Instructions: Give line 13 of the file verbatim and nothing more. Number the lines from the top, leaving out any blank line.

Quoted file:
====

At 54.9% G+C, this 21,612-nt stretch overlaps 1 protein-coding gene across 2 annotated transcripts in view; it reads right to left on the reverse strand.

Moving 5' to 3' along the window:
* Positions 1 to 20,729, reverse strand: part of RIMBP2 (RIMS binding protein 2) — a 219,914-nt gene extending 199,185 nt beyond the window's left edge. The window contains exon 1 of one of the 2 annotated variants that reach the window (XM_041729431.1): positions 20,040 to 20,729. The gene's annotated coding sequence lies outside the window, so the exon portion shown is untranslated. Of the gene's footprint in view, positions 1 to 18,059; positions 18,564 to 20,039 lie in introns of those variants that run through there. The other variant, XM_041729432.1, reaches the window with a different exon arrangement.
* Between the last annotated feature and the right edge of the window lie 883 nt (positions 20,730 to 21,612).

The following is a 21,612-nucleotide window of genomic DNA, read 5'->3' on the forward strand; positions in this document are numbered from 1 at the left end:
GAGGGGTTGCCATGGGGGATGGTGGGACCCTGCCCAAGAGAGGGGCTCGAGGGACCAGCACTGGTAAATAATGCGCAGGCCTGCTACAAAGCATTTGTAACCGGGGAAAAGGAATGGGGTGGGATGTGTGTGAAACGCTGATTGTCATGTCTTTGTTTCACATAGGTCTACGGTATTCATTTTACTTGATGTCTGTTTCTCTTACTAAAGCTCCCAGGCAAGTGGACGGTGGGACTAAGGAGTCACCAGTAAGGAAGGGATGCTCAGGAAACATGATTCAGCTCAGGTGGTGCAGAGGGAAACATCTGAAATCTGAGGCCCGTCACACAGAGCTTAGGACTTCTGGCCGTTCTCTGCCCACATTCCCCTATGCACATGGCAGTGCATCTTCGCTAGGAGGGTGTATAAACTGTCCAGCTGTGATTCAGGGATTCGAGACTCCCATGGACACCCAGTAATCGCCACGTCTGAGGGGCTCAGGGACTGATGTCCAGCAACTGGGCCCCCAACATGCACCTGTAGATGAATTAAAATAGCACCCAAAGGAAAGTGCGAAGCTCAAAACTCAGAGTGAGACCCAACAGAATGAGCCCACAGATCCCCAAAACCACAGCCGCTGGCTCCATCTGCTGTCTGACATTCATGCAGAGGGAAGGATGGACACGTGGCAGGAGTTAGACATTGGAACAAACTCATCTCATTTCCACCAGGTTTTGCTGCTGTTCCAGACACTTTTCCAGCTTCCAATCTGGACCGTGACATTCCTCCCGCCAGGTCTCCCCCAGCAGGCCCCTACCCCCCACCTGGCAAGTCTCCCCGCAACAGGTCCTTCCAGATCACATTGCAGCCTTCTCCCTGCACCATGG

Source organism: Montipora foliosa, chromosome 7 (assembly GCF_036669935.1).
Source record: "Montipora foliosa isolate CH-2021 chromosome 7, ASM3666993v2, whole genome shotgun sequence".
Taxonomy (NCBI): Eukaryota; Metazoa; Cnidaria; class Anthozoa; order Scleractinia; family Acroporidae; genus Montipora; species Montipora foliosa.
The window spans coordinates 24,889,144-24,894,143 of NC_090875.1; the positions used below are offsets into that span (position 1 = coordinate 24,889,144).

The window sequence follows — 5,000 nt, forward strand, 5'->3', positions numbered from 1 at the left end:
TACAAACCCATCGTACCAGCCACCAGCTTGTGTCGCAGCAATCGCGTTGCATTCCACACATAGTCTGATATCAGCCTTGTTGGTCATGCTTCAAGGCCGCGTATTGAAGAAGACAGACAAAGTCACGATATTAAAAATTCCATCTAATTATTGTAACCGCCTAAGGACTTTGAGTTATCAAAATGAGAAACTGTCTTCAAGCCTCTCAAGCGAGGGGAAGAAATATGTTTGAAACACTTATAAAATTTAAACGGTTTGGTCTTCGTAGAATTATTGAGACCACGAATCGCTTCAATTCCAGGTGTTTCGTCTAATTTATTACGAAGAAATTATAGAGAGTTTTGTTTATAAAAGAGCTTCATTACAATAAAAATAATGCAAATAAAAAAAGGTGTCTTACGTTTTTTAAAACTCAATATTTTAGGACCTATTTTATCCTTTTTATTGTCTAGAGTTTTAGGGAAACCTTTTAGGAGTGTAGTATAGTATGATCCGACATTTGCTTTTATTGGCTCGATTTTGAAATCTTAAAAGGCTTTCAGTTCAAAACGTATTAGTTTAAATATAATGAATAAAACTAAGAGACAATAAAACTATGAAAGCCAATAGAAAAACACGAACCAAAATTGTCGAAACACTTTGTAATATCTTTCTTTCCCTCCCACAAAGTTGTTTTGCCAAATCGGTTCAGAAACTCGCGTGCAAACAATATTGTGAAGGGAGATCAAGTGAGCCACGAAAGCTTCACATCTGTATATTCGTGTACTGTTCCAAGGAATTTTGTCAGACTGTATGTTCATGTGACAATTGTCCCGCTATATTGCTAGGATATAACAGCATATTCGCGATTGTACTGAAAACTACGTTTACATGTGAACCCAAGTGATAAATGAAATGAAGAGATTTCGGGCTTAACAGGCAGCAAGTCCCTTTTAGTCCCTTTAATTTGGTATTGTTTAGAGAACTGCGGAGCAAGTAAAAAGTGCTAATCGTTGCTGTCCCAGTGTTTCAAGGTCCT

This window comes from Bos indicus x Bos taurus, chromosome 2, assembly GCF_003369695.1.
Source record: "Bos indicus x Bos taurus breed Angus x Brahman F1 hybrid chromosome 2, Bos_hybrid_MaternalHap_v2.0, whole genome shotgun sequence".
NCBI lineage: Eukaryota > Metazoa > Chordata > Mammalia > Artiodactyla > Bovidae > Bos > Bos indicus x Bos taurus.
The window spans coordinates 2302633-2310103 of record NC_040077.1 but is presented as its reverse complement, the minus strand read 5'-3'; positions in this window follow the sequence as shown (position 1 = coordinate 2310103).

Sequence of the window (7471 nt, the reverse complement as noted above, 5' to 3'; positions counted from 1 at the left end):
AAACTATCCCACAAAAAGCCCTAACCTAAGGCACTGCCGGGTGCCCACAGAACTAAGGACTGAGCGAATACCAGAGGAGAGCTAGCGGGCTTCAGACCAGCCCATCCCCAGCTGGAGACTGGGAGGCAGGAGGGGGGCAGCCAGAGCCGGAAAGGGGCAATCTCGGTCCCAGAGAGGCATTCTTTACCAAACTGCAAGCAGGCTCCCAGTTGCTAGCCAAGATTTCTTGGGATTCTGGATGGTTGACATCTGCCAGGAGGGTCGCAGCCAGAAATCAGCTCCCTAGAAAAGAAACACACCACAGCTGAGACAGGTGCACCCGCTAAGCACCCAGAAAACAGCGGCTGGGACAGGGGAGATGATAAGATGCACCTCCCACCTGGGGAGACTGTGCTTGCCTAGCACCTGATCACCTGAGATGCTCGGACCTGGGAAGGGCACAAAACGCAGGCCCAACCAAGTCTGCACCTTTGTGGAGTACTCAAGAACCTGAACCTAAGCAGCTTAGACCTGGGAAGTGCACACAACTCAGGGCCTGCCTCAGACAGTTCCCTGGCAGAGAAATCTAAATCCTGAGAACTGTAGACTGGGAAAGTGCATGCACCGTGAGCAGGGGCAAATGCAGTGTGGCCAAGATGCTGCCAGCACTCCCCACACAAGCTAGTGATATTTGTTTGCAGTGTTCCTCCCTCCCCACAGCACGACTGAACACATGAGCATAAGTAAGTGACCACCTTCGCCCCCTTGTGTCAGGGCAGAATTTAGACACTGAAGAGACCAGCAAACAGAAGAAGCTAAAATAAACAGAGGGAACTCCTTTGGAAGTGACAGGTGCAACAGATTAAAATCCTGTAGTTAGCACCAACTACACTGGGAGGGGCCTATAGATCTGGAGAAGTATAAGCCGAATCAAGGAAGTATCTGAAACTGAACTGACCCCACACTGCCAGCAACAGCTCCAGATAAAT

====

This window comes from Bos indicus x Bos taurus, chromosome 2, assembly GCF_003369695.1.